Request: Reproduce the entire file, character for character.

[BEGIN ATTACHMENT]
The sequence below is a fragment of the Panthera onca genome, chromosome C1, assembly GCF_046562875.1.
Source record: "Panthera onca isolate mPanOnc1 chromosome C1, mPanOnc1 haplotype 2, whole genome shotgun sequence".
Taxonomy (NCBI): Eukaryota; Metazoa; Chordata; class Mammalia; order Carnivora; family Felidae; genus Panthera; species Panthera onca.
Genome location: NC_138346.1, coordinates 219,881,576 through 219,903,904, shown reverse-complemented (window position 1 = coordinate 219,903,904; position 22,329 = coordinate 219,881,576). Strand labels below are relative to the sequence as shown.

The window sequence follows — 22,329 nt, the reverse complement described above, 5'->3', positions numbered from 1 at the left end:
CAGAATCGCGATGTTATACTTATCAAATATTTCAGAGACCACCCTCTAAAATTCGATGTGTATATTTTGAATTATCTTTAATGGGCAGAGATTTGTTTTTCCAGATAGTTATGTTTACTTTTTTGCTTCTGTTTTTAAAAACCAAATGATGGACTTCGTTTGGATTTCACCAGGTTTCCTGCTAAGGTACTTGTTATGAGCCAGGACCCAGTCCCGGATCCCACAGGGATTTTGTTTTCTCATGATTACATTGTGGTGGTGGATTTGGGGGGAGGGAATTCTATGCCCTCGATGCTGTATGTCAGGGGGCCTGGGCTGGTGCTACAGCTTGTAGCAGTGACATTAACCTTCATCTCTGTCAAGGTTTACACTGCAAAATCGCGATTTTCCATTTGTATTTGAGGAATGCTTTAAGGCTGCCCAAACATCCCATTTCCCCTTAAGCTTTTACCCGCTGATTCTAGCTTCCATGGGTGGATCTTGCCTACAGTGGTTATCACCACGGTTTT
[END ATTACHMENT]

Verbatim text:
The sequence below is a fragment of the Panthera onca genome, chromosome C1, assembly GCF_046562875.1.
Source record: "Panthera onca isolate mPanOnc1 chromosome C1, mPanOnc1 haplotype 2, whole genome shotgun sequence".
Taxonomy (NCBI): Eukaryota; Metazoa; Chordata; class Mammalia; order Carnivora; family Felidae; genus Panthera; species Panthera onca.
Genome location: NC_138346.1, coordinates 219,881,576 through 219,903,904, shown reverse-complemented (window position 1 = coordinate 219,903,904; position 22,329 = coordinate 219,881,576). Strand labels below are relative to the sequence as shown.

The window sequence follows — 22,329 nt, the reverse complement described above, 5'->3', positions numbered from 1 at the left end:
CAGAATCGCGATGTTATACTTATCAAATATTTCAGAGACCACCCTCTAAAATTCGATGTGTATATTTTGAATTATCTTTAATGGGCAGAGATTTGTTTTTCCAGATAGTTATGTTTACTTTTTTGCTTCTGTTTTTAAAAACCAAATGATGGACTTCGTTTGGATTTCACCAGGTTTCCTGCTAAGGTACTTGTTATGAGCCAGGACCCAGTCCCGGATCCCACAGGGATTTTGTTTTCTCATGATTACATTGTGGTGGTGGATTTGGGGGGAGGGAATTCTATGCCCTCGATGCTGTATGTCAGGGGGCCTGGGCTGGTGCTACAGCTTGTAGCAGTGACATTAACCTTCATCTCTGTCAAGGTTTACACTGCAAAATCGCGATTTTCCATTTGTATTTGAGGAATGCTTTAAGGCTGCCCAAACATCCCATTTCCCCTTAAGCTTTTACCCGCTGATTCTAGCTTCCATGGGTGGATCTTGCCTACAGTGGTTATCACCACGGTTTT